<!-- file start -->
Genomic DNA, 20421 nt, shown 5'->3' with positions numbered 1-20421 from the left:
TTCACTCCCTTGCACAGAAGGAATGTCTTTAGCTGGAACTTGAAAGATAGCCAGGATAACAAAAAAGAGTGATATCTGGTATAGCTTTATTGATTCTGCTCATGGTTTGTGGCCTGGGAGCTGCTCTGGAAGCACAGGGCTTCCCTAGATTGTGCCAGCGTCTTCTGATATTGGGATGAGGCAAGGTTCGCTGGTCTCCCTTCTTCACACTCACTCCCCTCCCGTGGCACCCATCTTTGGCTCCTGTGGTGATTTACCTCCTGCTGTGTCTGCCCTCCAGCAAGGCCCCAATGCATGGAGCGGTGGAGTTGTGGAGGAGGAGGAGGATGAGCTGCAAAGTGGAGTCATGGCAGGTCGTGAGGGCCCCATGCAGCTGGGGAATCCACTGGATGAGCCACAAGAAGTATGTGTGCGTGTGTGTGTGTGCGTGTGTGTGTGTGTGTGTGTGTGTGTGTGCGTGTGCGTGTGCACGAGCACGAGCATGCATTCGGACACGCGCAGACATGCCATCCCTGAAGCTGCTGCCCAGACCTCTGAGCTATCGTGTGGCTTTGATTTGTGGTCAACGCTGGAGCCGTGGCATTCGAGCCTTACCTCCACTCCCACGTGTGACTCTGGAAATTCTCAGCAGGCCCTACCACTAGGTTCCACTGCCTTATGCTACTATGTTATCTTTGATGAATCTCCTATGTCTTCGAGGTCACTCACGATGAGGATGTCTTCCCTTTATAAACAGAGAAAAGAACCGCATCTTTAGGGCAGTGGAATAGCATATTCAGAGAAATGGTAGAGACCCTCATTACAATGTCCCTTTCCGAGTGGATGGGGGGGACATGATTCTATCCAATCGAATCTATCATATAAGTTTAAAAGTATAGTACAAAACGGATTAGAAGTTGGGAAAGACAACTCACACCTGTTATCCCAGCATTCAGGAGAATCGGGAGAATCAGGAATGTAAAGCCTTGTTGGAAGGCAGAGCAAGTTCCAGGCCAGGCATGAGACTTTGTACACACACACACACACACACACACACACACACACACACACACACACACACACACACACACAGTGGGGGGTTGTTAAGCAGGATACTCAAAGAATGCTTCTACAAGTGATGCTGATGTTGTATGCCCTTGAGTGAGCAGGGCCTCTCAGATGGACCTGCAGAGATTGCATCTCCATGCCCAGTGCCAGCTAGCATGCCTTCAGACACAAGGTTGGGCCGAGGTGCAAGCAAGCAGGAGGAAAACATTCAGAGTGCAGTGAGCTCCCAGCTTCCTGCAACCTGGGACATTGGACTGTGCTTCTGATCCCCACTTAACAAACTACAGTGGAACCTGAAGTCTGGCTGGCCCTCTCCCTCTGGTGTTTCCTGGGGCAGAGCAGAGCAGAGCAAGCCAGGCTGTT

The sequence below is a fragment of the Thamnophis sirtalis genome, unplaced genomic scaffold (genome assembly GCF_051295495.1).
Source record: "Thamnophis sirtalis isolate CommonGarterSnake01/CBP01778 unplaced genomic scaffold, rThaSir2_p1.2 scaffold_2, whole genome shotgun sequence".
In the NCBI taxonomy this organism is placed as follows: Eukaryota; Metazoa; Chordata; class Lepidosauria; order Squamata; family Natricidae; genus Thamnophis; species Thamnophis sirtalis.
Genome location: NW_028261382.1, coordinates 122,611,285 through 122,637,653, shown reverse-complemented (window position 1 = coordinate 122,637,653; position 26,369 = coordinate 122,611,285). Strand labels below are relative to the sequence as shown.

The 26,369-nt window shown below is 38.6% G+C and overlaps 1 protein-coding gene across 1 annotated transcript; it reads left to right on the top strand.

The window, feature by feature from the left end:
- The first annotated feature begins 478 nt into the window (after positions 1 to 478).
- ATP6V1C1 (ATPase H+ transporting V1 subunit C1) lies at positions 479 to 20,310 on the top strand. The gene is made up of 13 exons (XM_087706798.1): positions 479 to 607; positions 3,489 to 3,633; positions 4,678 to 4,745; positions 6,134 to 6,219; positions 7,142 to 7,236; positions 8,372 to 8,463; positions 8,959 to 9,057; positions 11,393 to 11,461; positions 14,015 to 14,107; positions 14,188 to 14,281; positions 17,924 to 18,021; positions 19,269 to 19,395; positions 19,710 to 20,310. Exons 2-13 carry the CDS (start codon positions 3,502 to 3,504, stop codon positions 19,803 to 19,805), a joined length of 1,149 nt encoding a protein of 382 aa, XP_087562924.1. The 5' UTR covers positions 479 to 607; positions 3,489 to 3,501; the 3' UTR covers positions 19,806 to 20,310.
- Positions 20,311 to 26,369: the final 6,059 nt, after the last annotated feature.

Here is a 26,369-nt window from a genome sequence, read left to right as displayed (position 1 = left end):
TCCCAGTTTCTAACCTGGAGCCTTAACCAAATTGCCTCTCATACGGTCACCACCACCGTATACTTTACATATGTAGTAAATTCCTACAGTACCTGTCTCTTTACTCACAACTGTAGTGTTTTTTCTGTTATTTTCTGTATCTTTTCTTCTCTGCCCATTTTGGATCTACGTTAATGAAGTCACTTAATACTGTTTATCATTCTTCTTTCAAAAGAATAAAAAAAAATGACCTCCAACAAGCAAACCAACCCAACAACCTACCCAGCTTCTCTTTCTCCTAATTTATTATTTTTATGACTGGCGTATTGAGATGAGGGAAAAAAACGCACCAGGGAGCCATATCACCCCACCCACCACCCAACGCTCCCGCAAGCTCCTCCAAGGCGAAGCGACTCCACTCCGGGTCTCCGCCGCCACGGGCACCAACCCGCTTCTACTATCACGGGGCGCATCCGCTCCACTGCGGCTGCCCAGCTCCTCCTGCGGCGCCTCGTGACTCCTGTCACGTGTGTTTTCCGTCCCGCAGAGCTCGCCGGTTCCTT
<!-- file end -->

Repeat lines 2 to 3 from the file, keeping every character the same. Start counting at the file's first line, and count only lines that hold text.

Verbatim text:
TTCACTCCCTTGCACAGAAGGAATGTCTTTAGCTGGAACTTGAAAGATAGCCAGGATAACAAAAAAGAGTGATATCTGGTATAGCTTTATTGATTCTGCTCATGGTTTGTGGCCTGGGAGCTGCTCTGGAAGCACAGGGCTTCCCTAGATTGTGCCAGCGTCTTCTGATATTGGGATGAGGCAAGGTTCGCTGGTCTCCCTTCTTCACACTCACTCCCCTCCCGTGGCACCCATCTTTGGCTCCTGTGGTGATTTACCTCCTGCTGTGTCTGCCCTCCAGCAAGGCCCCAATGCATGGAGCGGTGGAGTTGTGGAGGAGGAGGAGGATGAGCTGCAAAGTGGAGTCATGGCAGGTCGTGAGGGCCCCATGCAGCTGGGGAATCCACTGGATGAGCCACAAGAAGTATGTGTGCGTGTGTGTGTGTGCGTGTGTGTGTGTGTGTGTGTGTGTGTGTGCGTGTGCGTGTGCACGAGCACGAGCATGCATTCGGACACGCGCAGACATGCCATCCCTGAAGCTGCTGCCCAGACCTCTGAGCTATCGTGTGGCTTTGATTTGTGGTCAACGCTGGAGCCGTGGCATTCGAGCCTTACCTCCACTCCCACGTGTGACTCTGGAAATTCTCAGCAGGCCCTACCACTAGGTTCCACTGCCTTATGCTACTATGTTATCTTTGATGAATCTCCTATGTCTTCGAGGTCACTCACGATGAGGATGTCTTCCCTTTATAAACAGAGAAAAGAACCGCATCTTTAGGGCAGTGGAATAGCATATTCAGAGAAATGGTAGAGACCCTCATTACAATGTCCCTTTCCGAGTGGATGGGGGGGACATGATTCTATCCAATCGAATCTATCATATAAGTTTAAAAGTATAGTACAAAACGGATTAGAAGTTGGGAAAGACAACTCACACCTGTTATCCCAGCATTCAGGAGAATCGGGAGAATCAGGAATGTAAAGCCTTGTTGGAAGGCAGAGCAAGTTCCAGGCCAGGCATGAGACTTTGTACACACACACACACACACACACACACACACACACACACACACACACACACACACACACACAGTGGGGGGTTGTTAAGCAGGATACTCAAAGAATGCTTCTACAAGTGATGCTGATGTTGTATGCCCTTGAGTGAGCAGGGCCTCTCAGATGGACCTGCAGAGATTGCATCTCCATGCCCAGTGCCAGCTAGCATGCCTTCAGACACAAGGTTGGGCCGAGGTGCAAGCAAGCAGGAGGAAAACATTCAGAGTGCAGTGAGCTCCCAGCTTCCTGCAACCTGGGACATTGGACTGTGCTTCTGATCCCCACTTAACAAACTACAGTGGAACCTGAAGTCTGGCTGGCCCTCTCCCTCTGGTGTTTCCTGGGGCAGAGCAGAGCAGAGCAAGCCAGGCTGTT

The sequence below is a fragment of the Thamnophis sirtalis genome, unplaced genomic scaffold (genome assembly GCF_051295495.1).